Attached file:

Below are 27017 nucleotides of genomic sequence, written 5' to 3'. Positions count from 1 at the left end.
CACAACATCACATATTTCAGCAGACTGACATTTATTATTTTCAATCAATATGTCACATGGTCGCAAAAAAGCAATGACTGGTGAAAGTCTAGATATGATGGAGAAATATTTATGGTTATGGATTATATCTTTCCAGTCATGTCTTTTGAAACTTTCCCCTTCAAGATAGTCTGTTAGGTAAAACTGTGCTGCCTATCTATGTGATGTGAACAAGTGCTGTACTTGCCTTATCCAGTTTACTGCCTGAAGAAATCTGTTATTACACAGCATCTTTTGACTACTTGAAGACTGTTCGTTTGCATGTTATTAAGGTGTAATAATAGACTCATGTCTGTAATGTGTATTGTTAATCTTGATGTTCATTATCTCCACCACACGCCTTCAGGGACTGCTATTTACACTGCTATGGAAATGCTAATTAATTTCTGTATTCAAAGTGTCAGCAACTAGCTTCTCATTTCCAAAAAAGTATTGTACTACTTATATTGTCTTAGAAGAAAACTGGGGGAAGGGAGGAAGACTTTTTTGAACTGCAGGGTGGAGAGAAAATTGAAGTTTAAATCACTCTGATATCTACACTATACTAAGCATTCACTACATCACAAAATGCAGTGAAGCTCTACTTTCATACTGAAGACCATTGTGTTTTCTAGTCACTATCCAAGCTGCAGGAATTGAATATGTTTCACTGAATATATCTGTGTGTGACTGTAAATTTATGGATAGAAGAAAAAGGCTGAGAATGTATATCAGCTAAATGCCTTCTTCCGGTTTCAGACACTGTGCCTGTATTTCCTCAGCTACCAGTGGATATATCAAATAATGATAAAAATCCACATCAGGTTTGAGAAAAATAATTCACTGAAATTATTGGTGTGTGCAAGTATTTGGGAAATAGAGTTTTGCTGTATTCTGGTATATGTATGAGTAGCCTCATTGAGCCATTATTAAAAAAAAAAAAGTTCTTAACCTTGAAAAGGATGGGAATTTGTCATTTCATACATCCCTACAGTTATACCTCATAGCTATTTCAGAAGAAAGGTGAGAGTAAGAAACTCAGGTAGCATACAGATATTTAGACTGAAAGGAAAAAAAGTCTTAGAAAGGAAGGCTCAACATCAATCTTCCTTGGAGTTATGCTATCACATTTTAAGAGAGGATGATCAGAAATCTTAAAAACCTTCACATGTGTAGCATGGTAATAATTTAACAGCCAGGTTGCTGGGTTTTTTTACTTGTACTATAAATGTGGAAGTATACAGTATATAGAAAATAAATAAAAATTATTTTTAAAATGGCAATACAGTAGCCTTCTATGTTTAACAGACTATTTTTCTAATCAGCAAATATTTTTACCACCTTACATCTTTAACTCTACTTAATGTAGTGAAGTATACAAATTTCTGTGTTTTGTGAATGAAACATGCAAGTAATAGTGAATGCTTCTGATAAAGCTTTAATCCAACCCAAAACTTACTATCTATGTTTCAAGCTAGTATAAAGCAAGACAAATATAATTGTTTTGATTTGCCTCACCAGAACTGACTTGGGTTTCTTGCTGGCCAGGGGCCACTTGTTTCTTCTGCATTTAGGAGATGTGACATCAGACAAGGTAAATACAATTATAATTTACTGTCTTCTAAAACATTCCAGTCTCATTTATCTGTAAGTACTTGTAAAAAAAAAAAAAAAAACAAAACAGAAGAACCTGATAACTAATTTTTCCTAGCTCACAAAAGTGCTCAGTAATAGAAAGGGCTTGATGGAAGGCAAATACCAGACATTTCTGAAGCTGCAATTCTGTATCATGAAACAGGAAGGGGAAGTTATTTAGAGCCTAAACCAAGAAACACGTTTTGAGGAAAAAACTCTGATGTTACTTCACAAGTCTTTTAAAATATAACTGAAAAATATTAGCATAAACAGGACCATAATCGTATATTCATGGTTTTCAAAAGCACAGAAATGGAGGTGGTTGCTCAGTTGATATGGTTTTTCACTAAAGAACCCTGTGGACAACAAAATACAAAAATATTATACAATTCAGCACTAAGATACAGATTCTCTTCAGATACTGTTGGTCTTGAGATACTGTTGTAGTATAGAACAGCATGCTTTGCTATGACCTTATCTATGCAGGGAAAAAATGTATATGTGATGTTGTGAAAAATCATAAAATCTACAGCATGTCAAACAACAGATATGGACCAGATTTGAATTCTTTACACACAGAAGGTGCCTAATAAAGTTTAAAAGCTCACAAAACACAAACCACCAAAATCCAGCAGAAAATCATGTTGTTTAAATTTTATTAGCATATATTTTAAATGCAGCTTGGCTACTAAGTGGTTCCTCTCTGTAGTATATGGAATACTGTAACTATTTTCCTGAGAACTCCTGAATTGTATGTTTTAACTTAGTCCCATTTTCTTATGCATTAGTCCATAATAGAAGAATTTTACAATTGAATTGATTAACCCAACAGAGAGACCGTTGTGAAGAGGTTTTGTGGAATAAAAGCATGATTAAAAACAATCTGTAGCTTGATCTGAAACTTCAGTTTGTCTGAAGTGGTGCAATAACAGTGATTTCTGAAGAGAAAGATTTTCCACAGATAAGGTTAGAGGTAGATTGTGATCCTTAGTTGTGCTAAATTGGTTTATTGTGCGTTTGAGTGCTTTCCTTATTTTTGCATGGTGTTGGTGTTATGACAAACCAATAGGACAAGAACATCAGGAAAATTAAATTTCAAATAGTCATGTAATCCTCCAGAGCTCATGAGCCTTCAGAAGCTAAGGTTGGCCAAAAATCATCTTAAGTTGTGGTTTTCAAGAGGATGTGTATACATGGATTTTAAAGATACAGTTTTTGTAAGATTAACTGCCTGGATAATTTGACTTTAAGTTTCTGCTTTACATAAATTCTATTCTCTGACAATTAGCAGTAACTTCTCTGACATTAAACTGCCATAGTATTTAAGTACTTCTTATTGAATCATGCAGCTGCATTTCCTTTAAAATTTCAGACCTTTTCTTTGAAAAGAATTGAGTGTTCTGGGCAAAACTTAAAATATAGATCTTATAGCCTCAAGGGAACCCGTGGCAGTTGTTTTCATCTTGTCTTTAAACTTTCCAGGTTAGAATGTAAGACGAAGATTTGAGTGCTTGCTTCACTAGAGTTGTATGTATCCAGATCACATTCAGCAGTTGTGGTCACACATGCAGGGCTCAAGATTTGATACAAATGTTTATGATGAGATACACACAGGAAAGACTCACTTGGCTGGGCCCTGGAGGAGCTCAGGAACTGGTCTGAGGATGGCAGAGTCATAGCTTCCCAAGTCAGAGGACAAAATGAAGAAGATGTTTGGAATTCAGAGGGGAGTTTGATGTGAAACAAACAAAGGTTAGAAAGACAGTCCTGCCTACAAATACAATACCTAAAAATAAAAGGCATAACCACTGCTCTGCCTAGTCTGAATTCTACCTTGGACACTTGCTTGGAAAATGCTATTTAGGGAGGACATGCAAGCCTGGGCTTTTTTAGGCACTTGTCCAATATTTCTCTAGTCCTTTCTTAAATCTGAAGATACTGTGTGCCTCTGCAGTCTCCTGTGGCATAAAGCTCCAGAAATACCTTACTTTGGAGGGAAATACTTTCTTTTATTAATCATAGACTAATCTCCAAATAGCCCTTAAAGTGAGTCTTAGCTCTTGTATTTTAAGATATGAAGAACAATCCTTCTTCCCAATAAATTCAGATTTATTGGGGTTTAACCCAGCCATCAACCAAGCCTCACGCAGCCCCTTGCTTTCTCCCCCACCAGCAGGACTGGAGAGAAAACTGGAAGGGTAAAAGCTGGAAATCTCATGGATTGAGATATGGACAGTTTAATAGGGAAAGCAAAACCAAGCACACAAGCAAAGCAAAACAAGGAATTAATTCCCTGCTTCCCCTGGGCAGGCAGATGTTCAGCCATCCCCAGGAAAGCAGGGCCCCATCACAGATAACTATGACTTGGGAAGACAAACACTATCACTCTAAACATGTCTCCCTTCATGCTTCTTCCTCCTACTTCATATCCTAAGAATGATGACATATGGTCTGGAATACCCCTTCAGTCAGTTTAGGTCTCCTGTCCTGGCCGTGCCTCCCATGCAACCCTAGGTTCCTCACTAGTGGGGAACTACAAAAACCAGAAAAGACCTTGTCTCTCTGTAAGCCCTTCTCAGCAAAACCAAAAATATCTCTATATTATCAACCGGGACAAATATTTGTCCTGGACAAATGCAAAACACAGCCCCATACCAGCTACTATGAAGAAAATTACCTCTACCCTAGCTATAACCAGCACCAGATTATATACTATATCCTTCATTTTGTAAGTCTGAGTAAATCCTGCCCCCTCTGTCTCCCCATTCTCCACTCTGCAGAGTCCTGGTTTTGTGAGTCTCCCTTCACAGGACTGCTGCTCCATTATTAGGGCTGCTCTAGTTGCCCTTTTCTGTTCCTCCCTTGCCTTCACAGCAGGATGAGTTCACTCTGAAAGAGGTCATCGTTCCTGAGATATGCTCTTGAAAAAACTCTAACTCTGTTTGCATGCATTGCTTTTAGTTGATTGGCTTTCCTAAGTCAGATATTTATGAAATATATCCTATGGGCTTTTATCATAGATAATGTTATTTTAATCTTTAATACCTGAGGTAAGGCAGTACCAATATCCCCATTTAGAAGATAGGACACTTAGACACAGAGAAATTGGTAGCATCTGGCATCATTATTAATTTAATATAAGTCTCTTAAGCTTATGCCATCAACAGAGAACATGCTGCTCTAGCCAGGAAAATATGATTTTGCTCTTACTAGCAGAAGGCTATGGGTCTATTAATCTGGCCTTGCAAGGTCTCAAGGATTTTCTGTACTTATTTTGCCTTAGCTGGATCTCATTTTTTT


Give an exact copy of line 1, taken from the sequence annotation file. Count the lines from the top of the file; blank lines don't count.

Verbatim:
Below are 27017 nucleotides of genomic sequence, written 5' to 3'. Positions count from 1 at the left end.